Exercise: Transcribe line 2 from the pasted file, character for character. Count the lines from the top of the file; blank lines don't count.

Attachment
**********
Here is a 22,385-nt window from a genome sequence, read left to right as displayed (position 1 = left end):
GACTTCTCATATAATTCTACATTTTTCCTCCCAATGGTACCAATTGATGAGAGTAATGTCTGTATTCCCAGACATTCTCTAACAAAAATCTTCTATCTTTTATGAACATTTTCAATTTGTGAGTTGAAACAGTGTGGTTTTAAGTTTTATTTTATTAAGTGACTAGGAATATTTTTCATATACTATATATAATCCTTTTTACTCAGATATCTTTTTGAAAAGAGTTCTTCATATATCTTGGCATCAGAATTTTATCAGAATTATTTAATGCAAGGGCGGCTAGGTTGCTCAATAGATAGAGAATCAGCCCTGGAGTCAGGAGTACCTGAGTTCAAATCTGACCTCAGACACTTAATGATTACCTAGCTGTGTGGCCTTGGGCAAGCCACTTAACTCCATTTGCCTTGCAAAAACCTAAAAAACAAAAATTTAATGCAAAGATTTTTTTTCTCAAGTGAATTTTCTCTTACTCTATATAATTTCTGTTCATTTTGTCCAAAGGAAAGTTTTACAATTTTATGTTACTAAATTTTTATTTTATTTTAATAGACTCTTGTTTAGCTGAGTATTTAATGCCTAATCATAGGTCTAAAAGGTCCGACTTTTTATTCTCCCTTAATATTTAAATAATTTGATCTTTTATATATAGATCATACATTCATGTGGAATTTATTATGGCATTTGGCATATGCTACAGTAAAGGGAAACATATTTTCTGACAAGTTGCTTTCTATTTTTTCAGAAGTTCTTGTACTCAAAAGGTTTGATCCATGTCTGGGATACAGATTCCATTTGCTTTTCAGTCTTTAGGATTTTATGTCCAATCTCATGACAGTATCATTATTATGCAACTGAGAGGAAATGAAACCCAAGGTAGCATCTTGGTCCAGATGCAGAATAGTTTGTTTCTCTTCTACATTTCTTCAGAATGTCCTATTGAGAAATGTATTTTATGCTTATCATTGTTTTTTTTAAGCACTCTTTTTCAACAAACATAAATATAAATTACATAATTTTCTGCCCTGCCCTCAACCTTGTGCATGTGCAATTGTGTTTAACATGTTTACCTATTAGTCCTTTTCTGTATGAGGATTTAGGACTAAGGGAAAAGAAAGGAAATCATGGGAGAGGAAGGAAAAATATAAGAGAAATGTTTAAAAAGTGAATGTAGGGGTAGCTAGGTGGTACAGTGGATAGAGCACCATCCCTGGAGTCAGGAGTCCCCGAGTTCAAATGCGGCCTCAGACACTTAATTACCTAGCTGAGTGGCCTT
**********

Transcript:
GACTTCTCATATAATTCTACATTTTTCCTCCCAATGGTACCAATTGATGAGAGTAATGTCTGTATTCCCAGACATTCTCTAACAAAAATCTTCTATCTTTTATGAACATTTTCAATTTGTGAGTTGAAACAGTGTGGTTTTAAGTTTTATTTTATTAAGTGACTAGGAATATTTTTCATATACTATATATAATCCTTTTTACTCAGATATCTTTTTGAAAAGAGTTCTTCATATATCTTGGCATCAGAATTTTATCAGAATTATTTAATGCAAGGGCGGCTAGGTTGCTCAATAGATAGAGAATCAGCCCTGGAGTCAGGAGTACCTGAGTTCAAATCTGACCTCAGACACTTAATGATTACCTAGCTGTGTGGCCTTGGGCAAGCCACTTAACTCCATTTGCCTTGCAAAAACCTAAAAAACAAAAATTTAATGCAAAGATTTTTTTTCTCAAGTGAATTTTCTCTTACTCTATATAATTTCTGTTCATTTTGTCCAAAGGAAAGTTTTACAATTTTATGTTACTAAATTTTTATTTTATTTTAATAGACTCTTGTTTAGCTGAGTATTTAATGCCTAATCATAGGTCTAAAAGGTCCGACTTTTTATTCTCCCTTAATATTTAAATAATTTGATCTTTTATATATAGATCATACATTCATGTGGAATTTATTATGGCATTTGGCATATGCTACAGTAAAGGGAAACATATTTTCTGACAAGTTGCTTTCTATTTTTTCAGAAGTTCTTGTACTCAAAAGGTTTGATCCATGTCTGGGATACAGATTCCATTTGCTTTTCAGTCTTTAGGATTTTATGTCCAATCTCATGACAGTATCATTATTATGCAACTGAGAGGAAATGAAACCCAAGGTAGCATCTTGGTCCAGATGCAGAATAGTTTGTTTCTCTTCTACATTTCTTCAGAATGTCCTATTGAGAAATGTATTTTATGCTTATCATTGTTTTTTTTAAGCACTCTTTTTCAACAAACATAAATATAAATTACATAATTTTCTGCCCTGCCCTCAACCTTGTGCATGTGCAATTGTGTTTAACATGTTTACCTATTAGTCCTTTTCTGTATGAGGATTTAGGACTAAGGGAAAAGAAAGGAAATCATGGGAGAGGAAGGAAAAATATAAGAGAAATGTTTAAAAAGTGAATGTAGGGGTAGCTAGGTGGTACAGTGGATAGAGCACCATCCCTGGAGTCAGGAGTCCCCGAGTTCAAATGCGGCCTCAGACACTTAATTACCTAGCTGAGTGGCCTT